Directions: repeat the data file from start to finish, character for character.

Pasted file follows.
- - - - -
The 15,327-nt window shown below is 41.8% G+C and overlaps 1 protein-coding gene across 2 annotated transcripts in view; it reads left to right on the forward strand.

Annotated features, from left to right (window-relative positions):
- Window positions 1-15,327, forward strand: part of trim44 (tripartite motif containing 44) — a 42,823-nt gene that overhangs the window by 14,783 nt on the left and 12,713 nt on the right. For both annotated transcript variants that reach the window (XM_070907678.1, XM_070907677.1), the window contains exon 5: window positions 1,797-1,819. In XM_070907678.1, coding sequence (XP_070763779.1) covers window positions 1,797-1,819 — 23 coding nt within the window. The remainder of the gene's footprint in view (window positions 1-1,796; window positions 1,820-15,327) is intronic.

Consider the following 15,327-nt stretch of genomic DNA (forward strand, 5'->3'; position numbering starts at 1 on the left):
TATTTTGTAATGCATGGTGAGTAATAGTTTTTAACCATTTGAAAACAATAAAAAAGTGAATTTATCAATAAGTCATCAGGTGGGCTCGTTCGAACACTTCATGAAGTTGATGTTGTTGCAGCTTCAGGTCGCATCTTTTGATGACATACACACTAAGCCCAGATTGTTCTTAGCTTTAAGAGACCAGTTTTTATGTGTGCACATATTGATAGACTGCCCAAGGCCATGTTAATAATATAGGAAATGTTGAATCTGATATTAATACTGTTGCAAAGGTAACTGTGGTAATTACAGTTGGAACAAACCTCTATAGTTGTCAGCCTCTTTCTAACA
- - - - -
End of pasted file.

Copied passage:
The 15,327-nt window shown below is 41.8% G+C and overlaps 1 protein-coding gene across 2 annotated transcripts in view; it reads left to right on the forward strand.

Annotated features, from left to right (window-relative positions):
- Window positions 1-15,327, forward strand: part of trim44 (tripartite motif containing 44) — a 42,823-nt gene that overhangs the window by 14,783 nt on the left and 12,713 nt on the right. For both annotated transcript variants that reach the window (XM_070907678.1, XM_070907677.1), the window contains exon 5: window positions 1,797-1,819. In XM_070907678.1, coding sequence (XP_070763779.1) covers window positions 1,797-1,819 — 23 coding nt within the window. The remainder of the gene's footprint in view (window positions 1-1,796; window positions 1,820-15,327) is intronic.

Consider the following 15,327-nt stretch of genomic DNA (forward strand, 5'->3'; position numbering starts at 1 on the left):
TATTTTGTAATGCATGGTGAGTAATAGTTTTTAACCATTTGAAAACAATAAAAAAGTGAATTTATCAATAAGTCATCAGGTGGGCTCGTTCGAACACTTCATGAAGTTGATGTTGTTGCAGCTTCAGGTCGCATCTTTTGATGACATACACACTAAGCCCAGATTGTTCTTAGCTTTAAGAGACCAGTTTTTATGTGTGCACATATTGATAGACTGCCCAAGGCCATGTTAATAATATAGGAAATGTTGAATCTGATATTAATACTGTTGCAAAGGTAACTGTGGTAATTACAGTTGGAACAAACCTCTATAGTTGTCAGCCTCTTTCTAACA